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Jillaroo
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About the Author

Tasmanian born Rachael Treasure gets as excited about dung beetle activity in the soil as she does by beautiful writing. By combining her love for the land and the written word, Rachael sparked a publishing boom in 2002 when her first novel Jillaroo woke the world up to contemporary women's stories beyond the city lights. Rachael lives in Southern rural Tasmania and is a full time mother to two young humans and many eccentric animals including a budgie called Putty Plonkit. She has been dubbed an agricultural activist, farm feminist and literary pioneer and has worked as a rural journalist, radio broadcaster, truffle sniffer dog handler, professional wool classer, stock camp cook, drover, farm manager and working dog trainer. Her novels following Jillaroo include The Stockman, The Rouseabout, The Cattleman's Daughter, The Farmer's Wife, Cleanskin Cowgirls and short story collections, The Girl and the Ghost-Grey Mare and Fifty Bales of Hay. Non fiction works are Don't Fence Me In - Grassroots Wisdom from a Country Gal and working dog training book, Dog Speak. Her screenplay Albert's Chook Tractor was filmed for SBS Independent TV.

Reviews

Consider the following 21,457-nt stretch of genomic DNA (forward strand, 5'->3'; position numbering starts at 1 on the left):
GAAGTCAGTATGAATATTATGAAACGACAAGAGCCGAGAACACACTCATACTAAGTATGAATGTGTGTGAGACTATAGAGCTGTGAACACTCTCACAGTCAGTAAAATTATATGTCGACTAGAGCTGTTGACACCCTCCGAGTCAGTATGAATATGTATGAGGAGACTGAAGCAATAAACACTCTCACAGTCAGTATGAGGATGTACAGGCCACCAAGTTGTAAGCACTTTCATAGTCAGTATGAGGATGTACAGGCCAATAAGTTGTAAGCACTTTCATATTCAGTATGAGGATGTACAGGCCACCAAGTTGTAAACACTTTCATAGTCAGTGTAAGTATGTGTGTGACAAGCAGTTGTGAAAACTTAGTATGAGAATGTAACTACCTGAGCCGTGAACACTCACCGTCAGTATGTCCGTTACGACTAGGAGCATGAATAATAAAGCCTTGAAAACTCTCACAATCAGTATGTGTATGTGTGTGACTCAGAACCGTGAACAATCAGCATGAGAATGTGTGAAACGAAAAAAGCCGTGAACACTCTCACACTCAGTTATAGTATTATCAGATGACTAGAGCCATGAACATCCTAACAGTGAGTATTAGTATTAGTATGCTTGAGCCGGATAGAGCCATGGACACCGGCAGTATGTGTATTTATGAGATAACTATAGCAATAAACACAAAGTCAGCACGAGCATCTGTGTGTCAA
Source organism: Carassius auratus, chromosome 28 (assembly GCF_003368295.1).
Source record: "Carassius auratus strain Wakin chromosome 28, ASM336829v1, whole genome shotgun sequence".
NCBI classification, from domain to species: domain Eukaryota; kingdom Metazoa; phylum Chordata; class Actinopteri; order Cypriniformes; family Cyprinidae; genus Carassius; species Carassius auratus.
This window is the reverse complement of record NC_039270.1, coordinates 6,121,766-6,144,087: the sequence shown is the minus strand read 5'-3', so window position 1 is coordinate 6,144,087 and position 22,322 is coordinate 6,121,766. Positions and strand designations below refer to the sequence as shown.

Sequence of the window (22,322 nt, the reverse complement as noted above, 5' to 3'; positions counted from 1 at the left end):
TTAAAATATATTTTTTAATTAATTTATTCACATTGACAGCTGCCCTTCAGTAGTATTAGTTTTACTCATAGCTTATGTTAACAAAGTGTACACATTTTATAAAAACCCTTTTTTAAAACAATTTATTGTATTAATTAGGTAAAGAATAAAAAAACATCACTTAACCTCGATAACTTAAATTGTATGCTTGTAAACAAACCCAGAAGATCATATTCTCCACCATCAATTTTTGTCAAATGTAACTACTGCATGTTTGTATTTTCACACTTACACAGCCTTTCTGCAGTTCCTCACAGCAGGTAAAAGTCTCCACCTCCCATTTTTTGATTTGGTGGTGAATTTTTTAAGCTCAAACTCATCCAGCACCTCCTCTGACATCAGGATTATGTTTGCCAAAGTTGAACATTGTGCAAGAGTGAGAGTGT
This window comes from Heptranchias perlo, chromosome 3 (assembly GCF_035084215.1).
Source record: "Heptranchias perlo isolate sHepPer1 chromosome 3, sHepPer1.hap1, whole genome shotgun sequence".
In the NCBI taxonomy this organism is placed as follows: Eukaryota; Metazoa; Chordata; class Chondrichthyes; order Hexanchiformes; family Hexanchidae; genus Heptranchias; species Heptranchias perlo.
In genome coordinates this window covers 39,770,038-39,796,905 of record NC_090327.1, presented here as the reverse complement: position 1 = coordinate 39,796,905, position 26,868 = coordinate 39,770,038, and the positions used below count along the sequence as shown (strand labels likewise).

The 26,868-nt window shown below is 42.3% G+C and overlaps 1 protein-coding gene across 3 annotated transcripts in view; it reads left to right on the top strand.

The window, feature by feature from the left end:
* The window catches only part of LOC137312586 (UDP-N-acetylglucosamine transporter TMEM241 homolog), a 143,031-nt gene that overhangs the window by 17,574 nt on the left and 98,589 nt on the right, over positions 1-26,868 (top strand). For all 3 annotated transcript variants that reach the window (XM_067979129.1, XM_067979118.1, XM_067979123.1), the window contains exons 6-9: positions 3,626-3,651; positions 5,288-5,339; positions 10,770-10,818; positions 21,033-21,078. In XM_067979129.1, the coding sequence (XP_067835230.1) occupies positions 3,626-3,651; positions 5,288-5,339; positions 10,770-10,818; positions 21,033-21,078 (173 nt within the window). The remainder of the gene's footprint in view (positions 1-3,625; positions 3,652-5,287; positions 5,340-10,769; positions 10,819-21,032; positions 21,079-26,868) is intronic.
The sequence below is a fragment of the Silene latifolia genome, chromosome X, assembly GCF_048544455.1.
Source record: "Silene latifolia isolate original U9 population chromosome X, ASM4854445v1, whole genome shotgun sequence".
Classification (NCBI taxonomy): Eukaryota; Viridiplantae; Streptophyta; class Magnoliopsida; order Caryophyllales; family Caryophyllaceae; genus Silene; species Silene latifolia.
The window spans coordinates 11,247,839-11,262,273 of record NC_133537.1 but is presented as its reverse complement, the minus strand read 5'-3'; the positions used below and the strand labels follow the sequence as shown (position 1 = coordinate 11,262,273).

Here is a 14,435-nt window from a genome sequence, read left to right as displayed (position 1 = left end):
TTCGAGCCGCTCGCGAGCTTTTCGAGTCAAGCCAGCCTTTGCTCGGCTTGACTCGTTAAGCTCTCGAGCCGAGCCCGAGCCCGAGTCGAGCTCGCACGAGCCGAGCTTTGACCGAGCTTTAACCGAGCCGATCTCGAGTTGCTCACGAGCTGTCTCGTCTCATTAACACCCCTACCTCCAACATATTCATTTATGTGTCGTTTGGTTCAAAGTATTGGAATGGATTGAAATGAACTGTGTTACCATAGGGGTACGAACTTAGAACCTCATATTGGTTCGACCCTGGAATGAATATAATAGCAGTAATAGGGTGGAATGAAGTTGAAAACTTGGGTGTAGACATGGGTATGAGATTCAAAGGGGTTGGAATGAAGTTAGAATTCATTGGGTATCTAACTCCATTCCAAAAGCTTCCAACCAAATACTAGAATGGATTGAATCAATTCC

Jillaroo by Rachael Treasure lives up to the author's surname. Set against the backdrop of rural Australian life, it is an absorbing story tracing a decade in 20-something-year-old Rebecca Saunders' life. Rebecca is a wonderful character being both feisty and fallible, the type of character that would make an inconspicuous role model for young adult girls. The pages of Jillaroo turn easily as we share the challenges Rebecca faces with her relationships, her career, her family and, at the centre of it all, the country property that at once unites and divides them. Fans of TV shows like `McLeod's Daughters' will enjoy the authentic descriptions of farming life, while readers interested in spicy relationship dynamics will also be satisfied. The author's treatment of the mother/child relationship is particularly strong, dealing with the complicated feelings of guilt and resentment which have tainted Rebecca's family since her mother left her young family to escape boredom, an unfulfilled husband, and to fulfill her dreams of becoming a vet. The author's easy narrative, and solid and believable characters and plot (complete with mushy romantic twists) make Jillaroo a widely appealing read. In short, a real treasure. Michelle Atkins is a freelance writer. C. 2002 Thorpe-Bowker and contributors

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